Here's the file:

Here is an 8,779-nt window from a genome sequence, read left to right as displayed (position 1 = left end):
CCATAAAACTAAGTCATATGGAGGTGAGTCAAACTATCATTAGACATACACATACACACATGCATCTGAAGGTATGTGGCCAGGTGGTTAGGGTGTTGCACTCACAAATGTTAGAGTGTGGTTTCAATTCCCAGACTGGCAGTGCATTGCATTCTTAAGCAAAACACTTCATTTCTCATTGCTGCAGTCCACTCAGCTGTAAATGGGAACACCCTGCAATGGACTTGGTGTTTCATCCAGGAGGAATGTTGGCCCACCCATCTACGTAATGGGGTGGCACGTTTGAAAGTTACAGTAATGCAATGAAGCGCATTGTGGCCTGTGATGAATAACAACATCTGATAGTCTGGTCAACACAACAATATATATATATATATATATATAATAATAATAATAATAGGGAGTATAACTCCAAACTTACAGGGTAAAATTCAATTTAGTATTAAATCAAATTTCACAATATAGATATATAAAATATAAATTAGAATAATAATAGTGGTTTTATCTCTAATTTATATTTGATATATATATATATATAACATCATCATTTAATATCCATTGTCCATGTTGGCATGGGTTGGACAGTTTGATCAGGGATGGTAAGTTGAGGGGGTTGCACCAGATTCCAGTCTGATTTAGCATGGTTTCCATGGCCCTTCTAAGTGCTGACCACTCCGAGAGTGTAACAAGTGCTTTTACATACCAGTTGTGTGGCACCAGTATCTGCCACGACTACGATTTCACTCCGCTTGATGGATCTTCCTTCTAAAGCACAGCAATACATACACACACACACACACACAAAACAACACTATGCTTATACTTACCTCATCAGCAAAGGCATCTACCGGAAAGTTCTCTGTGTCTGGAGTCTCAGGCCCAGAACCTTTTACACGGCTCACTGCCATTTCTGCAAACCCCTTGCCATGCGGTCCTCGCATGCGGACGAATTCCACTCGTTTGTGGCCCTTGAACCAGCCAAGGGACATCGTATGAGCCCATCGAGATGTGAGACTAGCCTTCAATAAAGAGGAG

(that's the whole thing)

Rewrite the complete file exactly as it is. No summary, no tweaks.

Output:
Here is an 8,779-nt window from a genome sequence, read left to right as displayed (position 1 = left end):
CCATAAAACTAAGTCATATGGAGGTGAGTCAAACTATCATTAGACATACACATACACACATGCATCTGAAGGTATGTGGCCAGGTGGTTAGGGTGTTGCACTCACAAATGTTAGAGTGTGGTTTCAATTCCCAGACTGGCAGTGCATTGCATTCTTAAGCAAAACACTTCATTTCTCATTGCTGCAGTCCACTCAGCTGTAAATGGGAACACCCTGCAATGGACTTGGTGTTTCATCCAGGAGGAATGTTGGCCCACCCATCTACGTAATGGGGTGGCACGTTTGAAAGTTACAGTAATGCAATGAAGCGCATTGTGGCCTGTGATGAATAACAACATCTGATAGTCTGGTCAACACAACAATATATATATATATATATATATAATAATAATAATAATAGGGAGTATAACTCCAAACTTACAGGGTAAAATTCAATTTAGTATTAAATCAAATTTCACAATATAGATATATAAAATATAAATTAGAATAATAATAGTGGTTTTATCTCTAATTTATATTTGATATATATATATATATAACATCATCATTTAATATCCATTGTCCATGTTGGCATGGGTTGGACAGTTTGATCAGGGATGGTAAGTTGAGGGGGTTGCACCAGATTCCAGTCTGATTTAGCATGGTTTCCATGGCCCTTCTAAGTGCTGACCACTCCGAGAGTGTAACAAGTGCTTTTACATACCAGTTGTGTGGCACCAGTATCTGCCACGACTACGATTTCACTCCGCTTGATGGATCTTCCTTCTAAAGCACAGCAATACATACACACACACACACACACAAAACAACACTATGCTTATACTTACCTCATCAGCAAAGGCATCTACCGGAAAGTTCTCTGTGTCTGGAGTCTCAGGCCCAGAACCTTTTACACGGCTCACTGCCATTTCTGCAAACCCCTTGCCATGCGGTCCTCGCATGCGGACGAATTCCACTCGTTTGTGGCCCTTGAACCAGCCAAGGGACATCGTATGAGCCCATCGAGATGTGAGACTAGCCTTCAATAAAGAGGAG